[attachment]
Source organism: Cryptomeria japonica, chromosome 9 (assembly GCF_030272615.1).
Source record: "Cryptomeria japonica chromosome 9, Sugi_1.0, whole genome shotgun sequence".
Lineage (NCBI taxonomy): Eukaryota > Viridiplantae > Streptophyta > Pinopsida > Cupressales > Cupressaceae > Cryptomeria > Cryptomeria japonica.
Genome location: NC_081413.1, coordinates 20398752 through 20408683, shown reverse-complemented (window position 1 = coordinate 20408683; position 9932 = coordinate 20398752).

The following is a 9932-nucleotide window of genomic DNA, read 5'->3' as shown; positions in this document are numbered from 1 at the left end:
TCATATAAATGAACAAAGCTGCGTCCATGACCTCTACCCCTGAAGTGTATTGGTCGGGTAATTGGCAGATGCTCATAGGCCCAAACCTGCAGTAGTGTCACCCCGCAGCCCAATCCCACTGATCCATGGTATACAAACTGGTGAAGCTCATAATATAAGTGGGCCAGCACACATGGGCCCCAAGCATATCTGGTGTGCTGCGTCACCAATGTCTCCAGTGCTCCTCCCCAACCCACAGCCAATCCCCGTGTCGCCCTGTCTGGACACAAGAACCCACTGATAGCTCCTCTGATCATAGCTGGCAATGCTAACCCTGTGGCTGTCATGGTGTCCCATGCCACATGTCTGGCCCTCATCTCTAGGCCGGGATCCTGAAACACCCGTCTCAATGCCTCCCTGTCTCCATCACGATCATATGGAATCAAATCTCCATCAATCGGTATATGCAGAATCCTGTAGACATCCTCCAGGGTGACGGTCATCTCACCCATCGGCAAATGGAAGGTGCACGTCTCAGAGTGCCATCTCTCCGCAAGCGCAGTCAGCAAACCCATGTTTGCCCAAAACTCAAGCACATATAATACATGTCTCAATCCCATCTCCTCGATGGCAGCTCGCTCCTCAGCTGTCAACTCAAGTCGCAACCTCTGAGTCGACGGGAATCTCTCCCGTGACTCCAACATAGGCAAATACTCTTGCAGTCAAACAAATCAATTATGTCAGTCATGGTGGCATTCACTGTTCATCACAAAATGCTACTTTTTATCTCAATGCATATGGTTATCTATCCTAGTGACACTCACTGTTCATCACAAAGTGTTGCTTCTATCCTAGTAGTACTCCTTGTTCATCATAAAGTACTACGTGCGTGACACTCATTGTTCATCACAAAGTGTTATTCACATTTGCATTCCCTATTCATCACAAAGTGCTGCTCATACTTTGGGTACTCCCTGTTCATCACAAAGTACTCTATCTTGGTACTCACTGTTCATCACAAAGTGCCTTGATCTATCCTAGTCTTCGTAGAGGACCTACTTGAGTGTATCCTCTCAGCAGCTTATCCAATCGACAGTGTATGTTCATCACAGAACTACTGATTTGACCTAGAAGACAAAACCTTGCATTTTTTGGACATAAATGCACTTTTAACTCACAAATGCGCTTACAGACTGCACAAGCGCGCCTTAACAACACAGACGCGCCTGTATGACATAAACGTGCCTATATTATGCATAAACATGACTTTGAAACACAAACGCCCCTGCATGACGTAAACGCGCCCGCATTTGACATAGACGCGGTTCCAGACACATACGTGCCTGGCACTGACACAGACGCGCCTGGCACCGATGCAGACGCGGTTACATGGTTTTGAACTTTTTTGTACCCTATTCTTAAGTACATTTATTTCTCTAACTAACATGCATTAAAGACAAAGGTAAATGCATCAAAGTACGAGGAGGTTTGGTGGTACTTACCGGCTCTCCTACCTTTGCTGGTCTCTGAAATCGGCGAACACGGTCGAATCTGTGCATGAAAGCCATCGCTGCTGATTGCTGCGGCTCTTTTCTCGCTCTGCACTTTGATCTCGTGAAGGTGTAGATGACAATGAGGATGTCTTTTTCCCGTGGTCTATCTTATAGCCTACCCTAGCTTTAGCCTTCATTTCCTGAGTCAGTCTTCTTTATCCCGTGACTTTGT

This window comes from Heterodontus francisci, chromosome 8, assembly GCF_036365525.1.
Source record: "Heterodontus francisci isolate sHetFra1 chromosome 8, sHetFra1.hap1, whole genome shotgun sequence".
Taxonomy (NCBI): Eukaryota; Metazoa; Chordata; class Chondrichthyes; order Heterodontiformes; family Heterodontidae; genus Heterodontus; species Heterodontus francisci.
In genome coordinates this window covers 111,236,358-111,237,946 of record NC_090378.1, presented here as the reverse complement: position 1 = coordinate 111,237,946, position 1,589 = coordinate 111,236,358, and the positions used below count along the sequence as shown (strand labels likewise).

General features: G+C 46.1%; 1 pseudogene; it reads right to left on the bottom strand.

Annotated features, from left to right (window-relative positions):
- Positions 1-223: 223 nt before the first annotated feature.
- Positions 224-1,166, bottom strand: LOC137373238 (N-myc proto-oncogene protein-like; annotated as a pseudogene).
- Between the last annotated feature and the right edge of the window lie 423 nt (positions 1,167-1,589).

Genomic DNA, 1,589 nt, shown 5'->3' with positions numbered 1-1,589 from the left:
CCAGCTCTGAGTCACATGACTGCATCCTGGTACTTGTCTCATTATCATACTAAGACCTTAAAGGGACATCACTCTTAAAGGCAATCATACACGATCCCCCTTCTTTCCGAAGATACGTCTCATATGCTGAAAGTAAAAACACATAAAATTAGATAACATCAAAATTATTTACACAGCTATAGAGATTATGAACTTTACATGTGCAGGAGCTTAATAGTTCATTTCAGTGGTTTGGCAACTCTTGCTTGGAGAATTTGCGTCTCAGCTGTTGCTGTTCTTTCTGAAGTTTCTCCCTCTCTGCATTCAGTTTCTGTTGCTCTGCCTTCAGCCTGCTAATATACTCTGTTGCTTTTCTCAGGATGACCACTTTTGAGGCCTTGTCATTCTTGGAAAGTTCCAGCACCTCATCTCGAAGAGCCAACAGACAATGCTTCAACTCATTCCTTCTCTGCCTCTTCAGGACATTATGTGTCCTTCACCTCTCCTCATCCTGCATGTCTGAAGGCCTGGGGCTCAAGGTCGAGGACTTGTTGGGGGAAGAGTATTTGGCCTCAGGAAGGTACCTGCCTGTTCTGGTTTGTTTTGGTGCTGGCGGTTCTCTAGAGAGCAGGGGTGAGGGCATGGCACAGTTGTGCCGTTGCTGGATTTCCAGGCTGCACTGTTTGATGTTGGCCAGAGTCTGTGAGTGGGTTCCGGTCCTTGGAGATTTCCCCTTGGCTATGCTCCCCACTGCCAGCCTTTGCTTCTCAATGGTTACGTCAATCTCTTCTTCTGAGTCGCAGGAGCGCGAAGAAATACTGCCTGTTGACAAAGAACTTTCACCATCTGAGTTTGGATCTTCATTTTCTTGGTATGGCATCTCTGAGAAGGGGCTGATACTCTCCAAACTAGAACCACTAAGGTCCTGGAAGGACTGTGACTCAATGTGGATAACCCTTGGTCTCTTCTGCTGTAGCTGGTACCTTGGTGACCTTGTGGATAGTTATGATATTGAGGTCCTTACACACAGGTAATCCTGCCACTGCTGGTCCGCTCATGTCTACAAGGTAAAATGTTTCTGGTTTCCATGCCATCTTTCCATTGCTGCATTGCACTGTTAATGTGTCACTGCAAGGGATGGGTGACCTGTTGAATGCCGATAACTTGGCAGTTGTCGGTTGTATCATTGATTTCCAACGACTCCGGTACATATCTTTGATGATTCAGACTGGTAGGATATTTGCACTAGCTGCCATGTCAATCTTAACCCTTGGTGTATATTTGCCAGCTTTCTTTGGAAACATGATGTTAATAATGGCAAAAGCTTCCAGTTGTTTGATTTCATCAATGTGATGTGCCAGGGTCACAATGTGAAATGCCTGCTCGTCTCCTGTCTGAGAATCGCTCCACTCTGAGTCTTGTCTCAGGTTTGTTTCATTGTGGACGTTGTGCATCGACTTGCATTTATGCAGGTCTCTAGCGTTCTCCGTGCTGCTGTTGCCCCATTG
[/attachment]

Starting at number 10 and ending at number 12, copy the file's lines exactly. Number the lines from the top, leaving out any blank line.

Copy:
In genome coordinates this window covers 111,236,358-111,237,946 of record NC_090378.1, presented here as the reverse complement: position 1 = coordinate 111,237,946, position 1,589 = coordinate 111,236,358, and the positions used below count along the sequence as shown (strand labels likewise).

General features: G+C 46.1%; 1 pseudogene; it reads right to left on the bottom strand.

Annotated features, from left to right (window-relative positions):